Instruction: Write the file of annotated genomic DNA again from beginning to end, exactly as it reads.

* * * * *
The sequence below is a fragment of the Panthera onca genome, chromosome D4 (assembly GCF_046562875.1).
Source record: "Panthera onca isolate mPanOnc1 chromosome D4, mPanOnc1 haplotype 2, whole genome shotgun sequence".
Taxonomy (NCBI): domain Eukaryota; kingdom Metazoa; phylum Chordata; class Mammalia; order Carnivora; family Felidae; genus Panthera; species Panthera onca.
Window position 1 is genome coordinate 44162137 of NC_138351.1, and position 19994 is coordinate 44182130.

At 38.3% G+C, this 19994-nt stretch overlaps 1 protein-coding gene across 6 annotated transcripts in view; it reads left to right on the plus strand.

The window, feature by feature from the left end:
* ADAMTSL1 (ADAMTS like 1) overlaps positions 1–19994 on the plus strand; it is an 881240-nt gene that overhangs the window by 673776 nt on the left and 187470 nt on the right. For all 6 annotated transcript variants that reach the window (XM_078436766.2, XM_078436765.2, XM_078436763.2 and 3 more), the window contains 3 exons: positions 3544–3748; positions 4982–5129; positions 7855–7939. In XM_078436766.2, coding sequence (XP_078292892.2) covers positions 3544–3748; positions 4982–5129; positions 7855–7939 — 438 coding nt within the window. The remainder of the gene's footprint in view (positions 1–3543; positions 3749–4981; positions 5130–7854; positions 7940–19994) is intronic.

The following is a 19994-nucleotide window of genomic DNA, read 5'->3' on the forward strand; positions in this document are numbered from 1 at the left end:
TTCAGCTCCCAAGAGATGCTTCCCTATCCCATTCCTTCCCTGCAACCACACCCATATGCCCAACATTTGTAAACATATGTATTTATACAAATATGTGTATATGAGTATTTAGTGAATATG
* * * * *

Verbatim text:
The sequence below is a fragment of the Panthera onca genome, chromosome D4 (assembly GCF_046562875.1).
Source record: "Panthera onca isolate mPanOnc1 chromosome D4, mPanOnc1 haplotype 2, whole genome shotgun sequence".
Taxonomy (NCBI): domain Eukaryota; kingdom Metazoa; phylum Chordata; class Mammalia; order Carnivora; family Felidae; genus Panthera; species Panthera onca.
Window position 1 is genome coordinate 44162137 of NC_138351.1, and position 19994 is coordinate 44182130.

At 38.3% G+C, this 19994-nt stretch overlaps 1 protein-coding gene across 6 annotated transcripts in view; it reads left to right on the plus strand.

The window, feature by feature from the left end:
* ADAMTSL1 (ADAMTS like 1) overlaps positions 1–19994 on the plus strand; it is an 881240-nt gene that overhangs the window by 673776 nt on the left and 187470 nt on the right. For all 6 annotated transcript variants that reach the window (XM_078436766.2, XM_078436765.2, XM_078436763.2 and 3 more), the window contains 3 exons: positions 3544–3748; positions 4982–5129; positions 7855–7939. In XM_078436766.2, coding sequence (XP_078292892.2) covers positions 3544–3748; positions 4982–5129; positions 7855–7939 — 438 coding nt within the window. The remainder of the gene's footprint in view (positions 1–3543; positions 3749–4981; positions 5130–7854; positions 7940–19994) is intronic.

The following is a 19994-nucleotide window of genomic DNA, read 5'->3' on the forward strand; positions in this document are numbered from 1 at the left end:
TTCAGCTCCCAAGAGATGCTTCCCTATCCCATTCCTTCCCTGCAACCACACCCATATGCCCAACATTTGTAAACATATGTATTTATACAAATATGTGTATATGAGTATTTAGTGAATATG